Reverend John Wesley

Travel to the Westin Hotel, have dinner, see Riverstreet... Click Captain Walt's Charters.

John Wesley was one of the most tireless evangelical preachers of all times and the father of the Methodist Church. He preached not only in England, but in 1735, came to Tybee, Georgia with James Oglethorpe. For three years he preached to the colonists as well as to the slaves and Indians in Georgia.

The last letter that John Wesley wrote was to William Wilberforce, a man who had been converted under Wesley's ministry and who was a member of Parliament. The letter concerns his opposition to slavery and encouragement for Wilberforce to take action for change. Parliament finally outlawed England's participation in the slave trade in 1807.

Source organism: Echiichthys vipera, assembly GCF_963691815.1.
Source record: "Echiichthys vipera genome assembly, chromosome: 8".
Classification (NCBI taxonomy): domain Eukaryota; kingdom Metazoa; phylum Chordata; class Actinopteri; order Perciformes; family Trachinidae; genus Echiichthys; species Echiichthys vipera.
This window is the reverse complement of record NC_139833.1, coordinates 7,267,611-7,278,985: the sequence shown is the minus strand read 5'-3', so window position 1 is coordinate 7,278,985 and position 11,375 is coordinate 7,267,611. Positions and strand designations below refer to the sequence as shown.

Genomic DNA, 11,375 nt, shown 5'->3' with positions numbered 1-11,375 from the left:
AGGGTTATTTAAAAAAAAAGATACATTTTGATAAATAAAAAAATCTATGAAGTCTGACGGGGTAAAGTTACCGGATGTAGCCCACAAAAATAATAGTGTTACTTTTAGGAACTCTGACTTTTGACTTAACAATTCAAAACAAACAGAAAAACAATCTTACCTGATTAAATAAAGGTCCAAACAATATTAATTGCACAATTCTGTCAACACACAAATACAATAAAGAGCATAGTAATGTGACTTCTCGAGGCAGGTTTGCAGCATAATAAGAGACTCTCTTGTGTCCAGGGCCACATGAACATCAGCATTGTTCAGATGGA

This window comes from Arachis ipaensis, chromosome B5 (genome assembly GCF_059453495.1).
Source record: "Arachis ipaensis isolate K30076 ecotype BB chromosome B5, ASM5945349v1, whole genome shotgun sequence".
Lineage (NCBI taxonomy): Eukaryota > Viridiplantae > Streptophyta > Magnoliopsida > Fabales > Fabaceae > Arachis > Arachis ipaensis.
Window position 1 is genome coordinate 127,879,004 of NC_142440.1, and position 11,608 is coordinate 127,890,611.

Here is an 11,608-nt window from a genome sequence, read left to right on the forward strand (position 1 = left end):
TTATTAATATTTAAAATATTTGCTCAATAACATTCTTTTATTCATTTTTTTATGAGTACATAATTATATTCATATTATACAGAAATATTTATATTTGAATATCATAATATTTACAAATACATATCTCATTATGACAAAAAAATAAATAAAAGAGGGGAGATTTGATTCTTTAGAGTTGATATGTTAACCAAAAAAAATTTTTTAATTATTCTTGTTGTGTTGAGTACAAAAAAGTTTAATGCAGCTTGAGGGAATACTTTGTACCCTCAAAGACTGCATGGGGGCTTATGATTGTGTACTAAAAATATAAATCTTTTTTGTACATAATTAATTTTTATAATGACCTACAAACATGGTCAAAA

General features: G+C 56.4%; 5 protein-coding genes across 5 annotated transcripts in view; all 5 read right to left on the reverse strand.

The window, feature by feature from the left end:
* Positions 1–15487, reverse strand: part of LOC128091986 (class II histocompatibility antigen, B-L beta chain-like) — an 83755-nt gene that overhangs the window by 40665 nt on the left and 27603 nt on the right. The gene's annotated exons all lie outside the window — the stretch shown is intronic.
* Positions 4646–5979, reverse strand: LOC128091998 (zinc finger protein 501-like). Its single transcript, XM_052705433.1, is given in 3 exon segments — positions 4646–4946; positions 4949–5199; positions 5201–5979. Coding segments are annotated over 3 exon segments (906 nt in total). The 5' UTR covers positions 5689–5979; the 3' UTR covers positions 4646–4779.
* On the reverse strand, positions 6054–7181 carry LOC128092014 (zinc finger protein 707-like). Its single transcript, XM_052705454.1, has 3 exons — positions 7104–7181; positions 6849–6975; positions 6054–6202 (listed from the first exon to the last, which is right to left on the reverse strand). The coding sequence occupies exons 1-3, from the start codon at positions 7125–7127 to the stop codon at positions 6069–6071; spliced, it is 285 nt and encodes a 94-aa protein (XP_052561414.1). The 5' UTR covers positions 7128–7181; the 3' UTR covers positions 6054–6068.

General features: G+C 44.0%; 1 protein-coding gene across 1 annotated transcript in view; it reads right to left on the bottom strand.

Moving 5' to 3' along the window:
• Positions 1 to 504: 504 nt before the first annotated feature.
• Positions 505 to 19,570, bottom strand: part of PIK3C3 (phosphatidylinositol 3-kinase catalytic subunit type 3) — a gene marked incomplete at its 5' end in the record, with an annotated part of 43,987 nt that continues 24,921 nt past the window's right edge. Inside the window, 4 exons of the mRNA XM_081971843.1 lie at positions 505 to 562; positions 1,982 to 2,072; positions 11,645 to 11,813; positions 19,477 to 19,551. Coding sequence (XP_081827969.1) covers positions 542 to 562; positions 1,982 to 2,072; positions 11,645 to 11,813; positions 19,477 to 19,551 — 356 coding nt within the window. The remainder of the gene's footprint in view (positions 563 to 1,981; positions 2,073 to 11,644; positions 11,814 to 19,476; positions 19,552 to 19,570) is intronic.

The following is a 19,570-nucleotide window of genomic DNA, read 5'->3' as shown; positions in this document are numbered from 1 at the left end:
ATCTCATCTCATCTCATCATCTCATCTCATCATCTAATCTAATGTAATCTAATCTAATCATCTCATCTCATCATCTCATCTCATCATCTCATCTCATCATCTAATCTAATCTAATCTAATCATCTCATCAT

Balam, February 24, 1791

Dear Sir:

Unless the divine power has raised you us to be as Athanasius contra mundum, I see not how you can go through your glorious enterprise in opposing that execrable villainy which is the scandal of religion, of England, and of human nature. Unless God has raised you up for this very thing, you will be worn out by the opposition of men and devils. But if God be fore you, who can be against you? Are all of them together stronger than God? O be not weary of well doing! Go on, in the name of God and in the power of his might, till even American slavery (the vilest that ever saw the sun) shall vanish away before it.

Reading this morning a tract wrote by a poor African, I was particularly struck by that circumstance that a man who has a black skin, being wronged or outraged by a white man, can have no redress; it being a "law" in our colonies that the oath of a black against a white goes for nothing. What villainy is this?

That he who has guided you from youth up may continue to strengthen you in this and all things, is the prayer of, dear sir,

Your affectionate servant,

John Wesley

Links: John Wesley: Holiness of Heart and Life

Website written and hosted by Captain Walt's Charters